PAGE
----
an annual sunflower. In general, it is an annual plant which possesses a large inflorescence
(flowering head), and its name is derived from the flower's shape and image, which is often
used to depict the sun. The plant has a rough, hairy stem, broad, coarsely toothed, rough
leaves and circular heads of flowers (Khaleghizadeh, 2011). The heads consist of many
individual flowers which mature into seeds on a receptacle base (Seghatoleslami et al., 2012).
Sunflower is the world‘s fourth largest oil-seed crop and its seeds are used as food and its
dried stalk as fuel. It is already been used as ornamental plant and was used in ancient
ceremonies (Harter et al., 2004; Muller et al., 2011). Additionally, medical uses for
pulmonary afflictions have been reported. In addition, parts of this plant are used in making
dyes for the textile industry, body painting, and other decorations. Sunflower oil is used in
salad dressings, for cooking and in the manufacturing of margarine and shortening
(Kunduraci et al., 2010). Sunflower is used in industry for making paints and cosmetics. A
coffee type could be made with the roasted seeds. In some countries the seed cake that is left
after the oil extraction is used as livestock feed. In the Soviet Union the hulls are used for
manufacturing ethyl alcohol, in lining for plywood and growing yeast. The dried stems have
also been used for fuel. The stems contain phosphorous and potassium which can be
composted and returned to soil as fertilizer. Sunflower meal is a potential source of protein
for human consumption due to its high nutritional value and lack of anti-nutritional factors
(Fozia et al., 2008).
Sunflower was a common crop among American Indian tribes throughout North
America. Evidence suggests that the plant was cultivated by natives in present-day Arizona
and New Mexico about 3000 B.C. Some archaeologists suggest that sunflower may have been
domesticated before corn (NSA, 2013). Although the scientific consensus had long been that
sunflower was domesticated once in eastern North America, the discovery of pre-Columbian
sunflower remains at archaeological sites in Mexico led to the proposal of a second
domestication center in southern Mexico. However, evidences from multiple evolutionary
important loci and from neutral markets support a single domestication event for extant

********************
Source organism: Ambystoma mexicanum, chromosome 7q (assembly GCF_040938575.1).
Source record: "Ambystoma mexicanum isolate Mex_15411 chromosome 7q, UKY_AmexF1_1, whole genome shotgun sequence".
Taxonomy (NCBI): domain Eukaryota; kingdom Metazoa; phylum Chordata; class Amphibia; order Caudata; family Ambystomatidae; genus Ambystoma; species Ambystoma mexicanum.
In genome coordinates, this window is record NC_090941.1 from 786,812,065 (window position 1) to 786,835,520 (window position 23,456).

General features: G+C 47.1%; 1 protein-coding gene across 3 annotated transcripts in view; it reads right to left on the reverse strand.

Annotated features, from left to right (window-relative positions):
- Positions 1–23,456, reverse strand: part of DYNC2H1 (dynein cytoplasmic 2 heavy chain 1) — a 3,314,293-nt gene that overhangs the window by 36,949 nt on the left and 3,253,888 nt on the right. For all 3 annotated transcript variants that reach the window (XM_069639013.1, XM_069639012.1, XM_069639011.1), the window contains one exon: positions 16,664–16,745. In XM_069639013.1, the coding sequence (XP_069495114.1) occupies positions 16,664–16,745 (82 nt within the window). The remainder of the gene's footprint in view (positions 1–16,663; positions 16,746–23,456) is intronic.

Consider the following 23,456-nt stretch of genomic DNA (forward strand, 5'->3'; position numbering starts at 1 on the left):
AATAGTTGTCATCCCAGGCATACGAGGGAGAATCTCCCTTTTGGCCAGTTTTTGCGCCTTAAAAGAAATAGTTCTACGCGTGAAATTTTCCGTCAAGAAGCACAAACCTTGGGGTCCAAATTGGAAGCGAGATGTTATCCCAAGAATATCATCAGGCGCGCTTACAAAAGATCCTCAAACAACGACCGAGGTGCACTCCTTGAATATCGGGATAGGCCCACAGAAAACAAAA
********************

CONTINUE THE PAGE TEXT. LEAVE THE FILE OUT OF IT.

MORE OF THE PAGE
cultivated sunflower in eastern North America (Blackman et al., 2011).
The objective of this chapter is to present and discuss a summary about the huge amount
of information in which the sunflower is the main subject. The chapter aims to assist people
involved in all aspects of sunflower management, including conservation, agriculture, mining,
energy, food production, health and other industries, to obtain a broad knowledge of
sunflower and of its ecosystem services.
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2. BOTANICAL AND MORPHOLOGICAL DESCRIPTION
Sunflowers are botanically classified as Helianthus annuus L. (Table 1). They are large
plant and are grown throughout the world because of their relatively short growing season.
Sunflower is an annual herb, with a rough, hairy stem, 3 to 12 feet high, broad, coarsely
toothed, rough leaves, 3 to 12 inches long and circular heads of flowers, 3 to 6 inches wide in
wild specimens and often a foot or more in cultivation. The flower-heads are composed of
many small tubular flowers arranged compactly on a flattish disk: those in the outer row have
long strap-shaped corollas, forming the rays of the composite flower. Each sunflower head, or
inflorescence, is actually composed of two types of flowers. What appears to be yellow petals
around the edge of the head are actually individual ray flowers. The face of the head is
comprised of hundreds of disk flowers, which each form into a seed (achene).
The basic chromosome number for the Helianthus genus is 17. Diploid, tetraploid and
hexaploid species are known. There are only 14 annual species of Helianthus. Plant breeders
have made interspecific crosses within the genus and have transferred such useful characters
as higher oil percentage, cytoplasmic male sterility for use in production of hybrids, and
disease and insect resistance to commercial sunflower.
Table 1. Scientific classification of H. annuus L.; this genus counts 65 different species
Taxa
Kingdom
Plantae
Subkingdom
Viridaeplantae
Infrakingdom
Streptophyta
Division
Tracheophyta
Subdivision
Spermatophytina
Infradivision
Angiospermae
Class
Magnoliopsida
Superorder
Asteranae
Order
Asterales
Family
Asteraceae
Subfamily
Helianthoideae
Tribe
Heliantheae
Genus
Helianthus
Specie
annuus
The taxonomic classification has been in place since 1753.
3. PRODUCTION
In recent years, the sunflower cultivated area has been steadily increasing due to the
breeding of dwarf high yielding hybrids that also facilitate mechanization and the emphasis
given to polyunsaturated acids for human consumption. Global production grew steadily in
last 25 years (PSD-USDA, 2011), and FAO expect a total world output close to 60 million
tons towards 2050. The four largest producers (Russia, Ukraine, European Union and